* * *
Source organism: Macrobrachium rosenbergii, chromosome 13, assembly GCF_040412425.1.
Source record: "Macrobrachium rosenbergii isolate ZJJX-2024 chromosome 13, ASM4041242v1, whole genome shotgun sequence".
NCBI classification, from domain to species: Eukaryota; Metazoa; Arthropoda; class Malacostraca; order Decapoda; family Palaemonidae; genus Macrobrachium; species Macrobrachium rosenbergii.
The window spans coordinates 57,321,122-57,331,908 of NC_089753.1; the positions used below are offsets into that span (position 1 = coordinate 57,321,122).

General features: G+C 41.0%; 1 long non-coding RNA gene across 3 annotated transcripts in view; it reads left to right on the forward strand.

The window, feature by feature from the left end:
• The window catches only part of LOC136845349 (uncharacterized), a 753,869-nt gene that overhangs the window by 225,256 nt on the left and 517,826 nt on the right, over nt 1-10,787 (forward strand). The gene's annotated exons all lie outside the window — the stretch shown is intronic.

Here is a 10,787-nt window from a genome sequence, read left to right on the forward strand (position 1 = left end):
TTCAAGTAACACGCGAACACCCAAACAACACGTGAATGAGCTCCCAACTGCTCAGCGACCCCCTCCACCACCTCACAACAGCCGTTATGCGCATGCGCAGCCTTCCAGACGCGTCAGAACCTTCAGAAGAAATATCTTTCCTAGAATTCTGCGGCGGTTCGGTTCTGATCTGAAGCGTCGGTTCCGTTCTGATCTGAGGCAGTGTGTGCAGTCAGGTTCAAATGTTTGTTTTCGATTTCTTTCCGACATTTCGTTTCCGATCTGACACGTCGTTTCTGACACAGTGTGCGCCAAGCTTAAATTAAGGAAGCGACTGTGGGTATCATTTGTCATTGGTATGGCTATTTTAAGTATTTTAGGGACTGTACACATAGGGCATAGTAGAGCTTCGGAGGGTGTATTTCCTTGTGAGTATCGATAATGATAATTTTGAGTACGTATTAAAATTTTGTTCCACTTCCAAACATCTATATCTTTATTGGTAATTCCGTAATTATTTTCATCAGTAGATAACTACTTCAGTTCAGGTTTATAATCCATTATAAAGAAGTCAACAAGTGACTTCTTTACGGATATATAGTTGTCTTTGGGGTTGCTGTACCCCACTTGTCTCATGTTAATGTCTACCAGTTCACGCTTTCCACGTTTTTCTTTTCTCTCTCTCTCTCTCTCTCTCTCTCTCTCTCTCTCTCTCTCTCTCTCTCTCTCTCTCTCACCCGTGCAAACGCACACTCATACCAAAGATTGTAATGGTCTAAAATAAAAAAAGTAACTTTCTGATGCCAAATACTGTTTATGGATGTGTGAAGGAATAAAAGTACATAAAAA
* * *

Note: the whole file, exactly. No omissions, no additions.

Source organism: Macrobrachium rosenbergii, chromosome 13, assembly GCF_040412425.1.
Source record: "Macrobrachium rosenbergii isolate ZJJX-2024 chromosome 13, ASM4041242v1, whole genome shotgun sequence".
NCBI classification, from domain to species: Eukaryota; Metazoa; Arthropoda; class Malacostraca; order Decapoda; family Palaemonidae; genus Macrobrachium; species Macrobrachium rosenbergii.
The window spans coordinates 57,321,122-57,331,908 of NC_089753.1; the positions used below are offsets into that span (position 1 = coordinate 57,321,122).

General features: G+C 41.0%; 1 long non-coding RNA gene across 3 annotated transcripts in view; it reads left to right on the forward strand.

The window, feature by feature from the left end:
• The window catches only part of LOC136845349 (uncharacterized), a 753,869-nt gene that overhangs the window by 225,256 nt on the left and 517,826 nt on the right, over nt 1-10,787 (forward strand). The gene's annotated exons all lie outside the window — the stretch shown is intronic.

Here is a 10,787-nt window from a genome sequence, read left to right on the forward strand (position 1 = left end):
TTCAAGTAACACGCGAACACCCAAACAACACGTGAATGAGCTCCCAACTGCTCAGCGACCCCCTCCACCACCTCACAACAGCCGTTATGCGCATGCGCAGCCTTCCAGACGCGTCAGAACCTTCAGAAGAAATATCTTTCCTAGAATTCTGCGGCGGTTCGGTTCTGATCTGAAGCGTCGGTTCCGTTCTGATCTGAGGCAGTGTGTGCAGTCAGGTTCAAATGTTTGTTTTCGATTTCTTTCCGACATTTCGTTTCCGATCTGACACGTCGTTTCTGACACAGTGTGCGCCAAGCTTAAATTAAGGAAGCGACTGTGGGTATCATTTGTCATTGGTATGGCTATTTTAAGTATTTTAGGGACTGTACACATAGGGCATAGTAGAGCTTCGGAGGGTGTATTTCCTTGTGAGTATCGATAATGATAATTTTGAGTACGTATTAAAATTTTGTTCCACTTCCAAACATCTATATCTTTATTGGTAATTCCGTAATTATTTTCATCAGTAGATAACTACTTCAGTTCAGGTTTATAATCCATTATAAAGAAGTCAACAAGTGACTTCTTTACGGATATATAGTTGTCTTTGGGGTTGCTGTACCCCACTTGTCTCATGTTAATGTCTACCAGTTCACGCTTTCCACGTTTTTCTTTTCTCTCTCTCTCTCTCTCTCTCTCTCTCTCTCTCTCTCTCTCTCTCTCTCTCTCTCTCTCACCCGTGCAAACGCACACTCATACCAAAGATTGTAATGGTCTAAAATAAAAAAAGTAACTTTCTGATGCCAAATACTGTTTATGGATGTGTGAAGGAATAAAAGTACATAAAAA